ExpendituresCash on Hand
April Quarterly[10]April 15, 2013$1,472.72$66,629.87$(36,183.09)$31,919.50
July Quarterly[11]July 13, 2013$31,919.50$107,528.43$(85,198.25)$54,249.68
October Quarterly[12]October 15, 2013$54,249.68$180,288.55$(73,476.68)$161,061.55
Year-End[13]January 31, 2014$161,061$148,548$(92,132)$217,477
Pre-Primary[14]February 20, 2014$217,477$31,717$(61,664)$187,529
April Quarterly[15]April 15, 2014$187,529$83,604$(31,205)$239,928
Running totals
$618,315.85$(379,859.02)

Wesley Reed

Wesley Reed (2014) Campaign Finance Reports
ReportDate FiledBeginning BalanceTotal Contributions
for Reporting Period
ExpendituresCash on Hand
Year-End[16]January 31, 2014$0$15,777$(9,799)$5,978
Running totals
$15,777$(9,799)

District history

Candidate Ballot Access
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Find detailed information on ballot access requirements in all 50 states and Washington D.C.

2012

The 27th Congressional District of Texas held an election for the U.S. House of Representatives on November 6, 2012, in which incumbent Blake Farenthold (R) won re-election. He defeated Rose Meza Harrison (D), Corrie Byrd (L) and William Bret Baldwin (I) in the general election.[17]

U.S. House, Texas District 27 General Election, 2012
Party Candidate Vote % Votes
     Republican Green check mark transparent.pngBlake Farenthold Incumbent 56.8% 120,684
     Democratic Rose Meza Harrison 39.2% 83,395
     Independent Bret Baldwin 2.5% 5,354
     Libertarian Corrie Byrd 1.5% 3,218
Total Votes 212,651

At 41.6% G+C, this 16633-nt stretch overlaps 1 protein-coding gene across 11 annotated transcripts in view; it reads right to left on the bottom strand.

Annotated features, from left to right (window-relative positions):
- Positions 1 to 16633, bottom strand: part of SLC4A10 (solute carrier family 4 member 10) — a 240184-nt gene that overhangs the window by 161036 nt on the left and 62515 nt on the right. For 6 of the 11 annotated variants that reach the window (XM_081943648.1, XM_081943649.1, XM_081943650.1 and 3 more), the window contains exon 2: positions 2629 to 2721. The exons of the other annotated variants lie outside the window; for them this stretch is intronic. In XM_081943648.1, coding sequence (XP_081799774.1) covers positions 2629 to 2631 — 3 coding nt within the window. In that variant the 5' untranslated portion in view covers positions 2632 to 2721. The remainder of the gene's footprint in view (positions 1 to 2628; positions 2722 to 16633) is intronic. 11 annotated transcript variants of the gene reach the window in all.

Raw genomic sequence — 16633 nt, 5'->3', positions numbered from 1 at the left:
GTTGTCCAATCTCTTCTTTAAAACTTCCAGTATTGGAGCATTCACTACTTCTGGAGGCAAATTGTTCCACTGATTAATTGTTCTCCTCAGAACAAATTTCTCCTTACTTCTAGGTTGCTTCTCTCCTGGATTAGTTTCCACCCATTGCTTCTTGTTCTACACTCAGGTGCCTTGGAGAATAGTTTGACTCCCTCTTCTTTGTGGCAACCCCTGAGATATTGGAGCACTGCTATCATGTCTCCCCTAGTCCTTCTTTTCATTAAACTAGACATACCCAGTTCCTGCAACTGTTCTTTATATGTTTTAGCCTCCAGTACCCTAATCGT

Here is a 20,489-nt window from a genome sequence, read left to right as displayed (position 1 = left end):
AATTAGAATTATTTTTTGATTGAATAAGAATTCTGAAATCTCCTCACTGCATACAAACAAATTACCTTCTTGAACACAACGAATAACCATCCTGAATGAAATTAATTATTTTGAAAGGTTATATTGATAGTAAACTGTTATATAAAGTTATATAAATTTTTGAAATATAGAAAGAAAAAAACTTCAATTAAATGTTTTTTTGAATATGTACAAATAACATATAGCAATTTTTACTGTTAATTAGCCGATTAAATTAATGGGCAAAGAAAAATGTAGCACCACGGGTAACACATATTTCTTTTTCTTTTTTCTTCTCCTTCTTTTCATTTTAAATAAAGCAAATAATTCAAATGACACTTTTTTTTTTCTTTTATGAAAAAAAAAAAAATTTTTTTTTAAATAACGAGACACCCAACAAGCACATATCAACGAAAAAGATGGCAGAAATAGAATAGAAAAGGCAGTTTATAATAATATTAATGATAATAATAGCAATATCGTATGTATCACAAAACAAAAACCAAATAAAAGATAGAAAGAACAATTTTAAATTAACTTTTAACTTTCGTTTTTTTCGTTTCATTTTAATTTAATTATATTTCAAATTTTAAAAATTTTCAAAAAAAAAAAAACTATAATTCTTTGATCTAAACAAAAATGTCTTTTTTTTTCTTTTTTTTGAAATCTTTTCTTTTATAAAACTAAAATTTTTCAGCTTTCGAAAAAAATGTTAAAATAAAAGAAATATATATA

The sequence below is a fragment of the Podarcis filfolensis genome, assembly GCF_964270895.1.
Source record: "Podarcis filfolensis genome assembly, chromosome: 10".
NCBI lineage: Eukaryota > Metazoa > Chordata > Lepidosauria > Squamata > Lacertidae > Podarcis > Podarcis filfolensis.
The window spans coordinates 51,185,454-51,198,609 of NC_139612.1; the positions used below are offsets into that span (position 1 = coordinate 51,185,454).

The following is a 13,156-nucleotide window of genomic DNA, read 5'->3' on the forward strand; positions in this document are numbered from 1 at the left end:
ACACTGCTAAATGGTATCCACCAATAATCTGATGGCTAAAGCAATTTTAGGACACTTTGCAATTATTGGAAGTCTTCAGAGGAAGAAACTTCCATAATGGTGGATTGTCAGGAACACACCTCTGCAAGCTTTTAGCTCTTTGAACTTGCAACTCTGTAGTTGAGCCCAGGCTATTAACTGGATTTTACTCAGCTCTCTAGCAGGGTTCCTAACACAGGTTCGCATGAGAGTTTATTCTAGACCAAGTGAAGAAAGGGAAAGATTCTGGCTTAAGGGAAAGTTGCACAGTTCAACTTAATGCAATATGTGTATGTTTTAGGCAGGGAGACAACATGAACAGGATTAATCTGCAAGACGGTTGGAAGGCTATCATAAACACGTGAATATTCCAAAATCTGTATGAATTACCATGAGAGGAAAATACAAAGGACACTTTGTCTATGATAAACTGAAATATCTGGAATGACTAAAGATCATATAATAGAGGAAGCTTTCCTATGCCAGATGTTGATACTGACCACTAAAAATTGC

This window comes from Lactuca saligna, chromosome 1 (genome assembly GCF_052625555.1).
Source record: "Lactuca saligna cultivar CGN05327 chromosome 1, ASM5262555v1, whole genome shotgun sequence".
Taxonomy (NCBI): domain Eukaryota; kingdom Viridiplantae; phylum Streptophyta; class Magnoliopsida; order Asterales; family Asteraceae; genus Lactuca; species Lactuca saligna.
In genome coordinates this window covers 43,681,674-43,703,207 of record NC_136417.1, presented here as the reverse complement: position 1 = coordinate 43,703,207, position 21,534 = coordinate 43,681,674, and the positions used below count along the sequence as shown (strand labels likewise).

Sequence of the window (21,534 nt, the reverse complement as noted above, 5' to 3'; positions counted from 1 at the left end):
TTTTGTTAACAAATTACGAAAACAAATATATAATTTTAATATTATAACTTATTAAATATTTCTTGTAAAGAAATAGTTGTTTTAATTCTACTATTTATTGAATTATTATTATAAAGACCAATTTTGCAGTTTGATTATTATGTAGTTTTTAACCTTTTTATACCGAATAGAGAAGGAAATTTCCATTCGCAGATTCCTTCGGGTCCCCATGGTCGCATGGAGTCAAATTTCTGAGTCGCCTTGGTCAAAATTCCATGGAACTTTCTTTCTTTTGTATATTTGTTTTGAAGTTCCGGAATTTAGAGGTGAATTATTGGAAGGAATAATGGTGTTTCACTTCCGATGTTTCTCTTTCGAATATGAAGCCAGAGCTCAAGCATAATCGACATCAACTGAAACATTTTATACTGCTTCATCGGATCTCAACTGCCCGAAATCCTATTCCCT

Source: Texas Secretary of State "Official Election Results, 2012 General Election"

2010

On November 2, 2010, Blake Farenthold won election to the United States House. He defeated Solomon Ortiz (D) and Ed Mishou (L) in the general election.[18]

U.S. House, Texas District 27 General Election, 2010
Party Candidate Vote % Votes
     Republican Green check mark transparent.pngBlake Farenthold 47.9% 50,976
     Democratic Solomon Ortiz incumbent 47.1% 50,179
     Libertarian Ed Mishou 5% 5,376
Total Votes 106,531

See also

External links

References

  1. Fair Vote, "Congressional and Presidential Primaries: Open, Closed, Semi-Closed, and 'Top Two,'" accessed January 2, 2014
  2. Texas Statutes, "Section 172.086," accessed January 3, 2014
  3. VoteTexas.gov, "Register to Vote," accessed January 3, 2014
  4. Texas Redistricting Map "Map" accessed July 24, 2012
  5. Clerk of the U.S. House, "Final vote results for Roll Call 504," accessed October 31, 2013
  6. Buzzfeed, "Government Shutdown: How We Got Here," accessed October 1, 2013
  7. Clerk of the U.S. House, "Final vote results for Roll Call 504," accessed October 31, 2013
  8. The Washington Post, "Reid, McConnell propose bipartisan Senate bill to end shutdown, extend borrowing," accessed October 16, 2013
  9. U.S. House, "Final vote results for Roll Call 550," accessed October 31, 2013
  10. Federal Election Commission, "Blake Farenthold April Quarterly," accessed July 24, 2013
  11. Federal Election Commission, "Blake Farenthold July Quarterly," accessed July 24, 2013
  12. Federal Election Commission, "Blake Farenthold October Quarterly," accessed October 22, 2013
  13. Federal Election Commission, "Blake Farenthold Year-End," accessed February 6, 2014
  14. Federal Election Commission, "Blake Farenthold Pre-Primary," accessed April 20, 2014
  15. Federal Election Commission, "Blake Farenthold April Quarterly," accessed April 20, 2014
  16. Federal Election Commission, "Wesley Reed Year-End," accessed February 13, 2014
  17. Politico, "2012 Election Map, Texas," November 6, 2012
  18. U.S. Congress House Clerk, "Statistics of the Congressional Election of November 2, 2010," accessed March 28, 2013